Friday, April 22, 2016

The Making of a Room Box - Part One by Jessica

For the next couple of weeks, I'm going to show you guys how I go about building diorama's or room boxes (if you prefer).

Over a late night conversation with my husband, we came upon the idea for this room box - surrounded with crime. I'm not going to give you all of the details just yet, though, so you'll have to be patient.

Building a room box is quite an undertaking - I always like to surround my pieces with a general theme - the more I know about who would live in the place I'm creating, the better it turns out in the end.

This box is created using the Open Front box, available from Gypsy Soul Laser Cuts. I really like this box because it's truly a blank slate for you to work with. You can alter it more freely should you decide to add windows or a door to your box. It's a thick chipboard and quite sturdy.

To begin, I assembled the box and stared at it for several weeks (before the conversation with my husband - haha). You can omit this step if you've already got a plan.

Once I had the idea, I used PVA glue to assemble the box, minus the frontispiece. I leave this off to make it easier to add floors and walls to the piece - it will be added as one of the last steps.

I painted the floor in burnt umber, because you never know how wood floors will turn out and it's nice to have an even colour below everything.

I printed out a brick pattern from my computer and glued it to the walls. This will not show quite so much in the finished product, so you'll notice some staining in the bottom corners from when I stained the wooden floors.

This is by far the best wooden (miniature) floor I've ever laid. Using a bag of wooden stir sticks (you can get a bag of 150 for 1.25 at the dollar store). As you might notice, the floor is laid in a 2/3/2/3 form. One layer has 2 planks, the next 3, back to 2, 3, and so on.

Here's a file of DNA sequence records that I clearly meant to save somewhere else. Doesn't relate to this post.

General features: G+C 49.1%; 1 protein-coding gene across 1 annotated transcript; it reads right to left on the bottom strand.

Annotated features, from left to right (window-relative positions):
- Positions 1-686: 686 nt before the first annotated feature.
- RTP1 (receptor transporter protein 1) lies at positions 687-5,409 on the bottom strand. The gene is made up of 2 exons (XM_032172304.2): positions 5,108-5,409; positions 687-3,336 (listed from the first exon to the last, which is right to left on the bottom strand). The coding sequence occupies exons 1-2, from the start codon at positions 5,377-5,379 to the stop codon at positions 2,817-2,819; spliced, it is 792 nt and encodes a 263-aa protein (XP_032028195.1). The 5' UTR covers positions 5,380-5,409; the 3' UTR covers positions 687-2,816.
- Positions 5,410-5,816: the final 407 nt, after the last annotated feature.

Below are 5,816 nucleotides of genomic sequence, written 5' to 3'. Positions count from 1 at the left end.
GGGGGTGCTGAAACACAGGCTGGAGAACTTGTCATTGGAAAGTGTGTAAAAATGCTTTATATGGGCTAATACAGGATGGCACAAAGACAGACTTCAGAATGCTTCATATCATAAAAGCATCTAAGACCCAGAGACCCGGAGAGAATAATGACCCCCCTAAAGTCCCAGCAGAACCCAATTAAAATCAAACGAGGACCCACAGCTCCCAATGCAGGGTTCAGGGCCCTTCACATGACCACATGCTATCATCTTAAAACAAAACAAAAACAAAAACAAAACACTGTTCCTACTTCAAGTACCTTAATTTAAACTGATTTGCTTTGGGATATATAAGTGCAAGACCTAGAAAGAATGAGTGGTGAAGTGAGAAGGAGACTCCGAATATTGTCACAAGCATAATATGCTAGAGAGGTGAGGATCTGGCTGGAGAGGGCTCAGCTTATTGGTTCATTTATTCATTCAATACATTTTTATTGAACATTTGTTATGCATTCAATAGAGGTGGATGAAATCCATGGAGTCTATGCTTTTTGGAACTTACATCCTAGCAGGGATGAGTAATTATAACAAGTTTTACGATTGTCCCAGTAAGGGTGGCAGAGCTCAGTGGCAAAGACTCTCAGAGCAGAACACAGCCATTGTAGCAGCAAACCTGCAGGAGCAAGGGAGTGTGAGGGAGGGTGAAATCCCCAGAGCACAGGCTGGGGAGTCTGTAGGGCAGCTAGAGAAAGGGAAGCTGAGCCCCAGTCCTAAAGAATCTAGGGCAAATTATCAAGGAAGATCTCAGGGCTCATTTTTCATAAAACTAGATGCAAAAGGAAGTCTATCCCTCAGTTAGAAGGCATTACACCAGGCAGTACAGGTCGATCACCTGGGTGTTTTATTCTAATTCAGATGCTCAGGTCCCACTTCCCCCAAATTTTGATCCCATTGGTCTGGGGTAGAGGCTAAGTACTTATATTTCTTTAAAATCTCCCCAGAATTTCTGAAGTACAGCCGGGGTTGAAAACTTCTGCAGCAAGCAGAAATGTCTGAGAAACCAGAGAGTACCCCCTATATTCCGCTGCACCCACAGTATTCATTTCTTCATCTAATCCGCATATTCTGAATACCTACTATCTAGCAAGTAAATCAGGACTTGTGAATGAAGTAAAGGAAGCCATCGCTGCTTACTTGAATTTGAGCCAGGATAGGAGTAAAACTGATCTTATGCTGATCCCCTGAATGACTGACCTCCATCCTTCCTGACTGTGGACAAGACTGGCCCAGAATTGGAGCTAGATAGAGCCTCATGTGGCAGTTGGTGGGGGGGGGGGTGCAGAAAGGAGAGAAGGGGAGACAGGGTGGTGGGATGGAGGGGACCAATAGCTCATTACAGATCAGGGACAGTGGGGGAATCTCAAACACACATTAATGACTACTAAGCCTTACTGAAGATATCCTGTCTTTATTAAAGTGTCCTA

Despite it's small scale, this floor took me two full days to lay - measuring and sanding each piece made the end result something I'm truly proud of. In the past, I always used white PVA glue to glue the sticks down - the trouble with this is that the glue can warp the sticks, as well as if they are already warped, they will not lay flat as the glue simply doesn't have the power to grab them. I've since learned that hot glue is the way to go. A very thin bit of glue on each plank, and then held down and into place until the glue cools gives the best effect. 

I then took a paintbrush and brushed on layer upon layer of Minwax Oak wood stain. It brings such a lovely colour to the wood that painting just can't do.

Here's a sneak peak of one of the miniatures I've designed to go inside this room box - a filing cabinet full of many files and papers. Built from odd bits of wood and then stained.

Check back in next Friday for Part the Second of the Making of a Room Box.
If you want to see more sneaky pictures of things I`m making to go inside, check out The Crafty Goblin on Facebook.

Open Front Roombox

Brick paper (printed)
Paint, burnt umber
Wooden stir sticks
Minwax Oak Wood Stain

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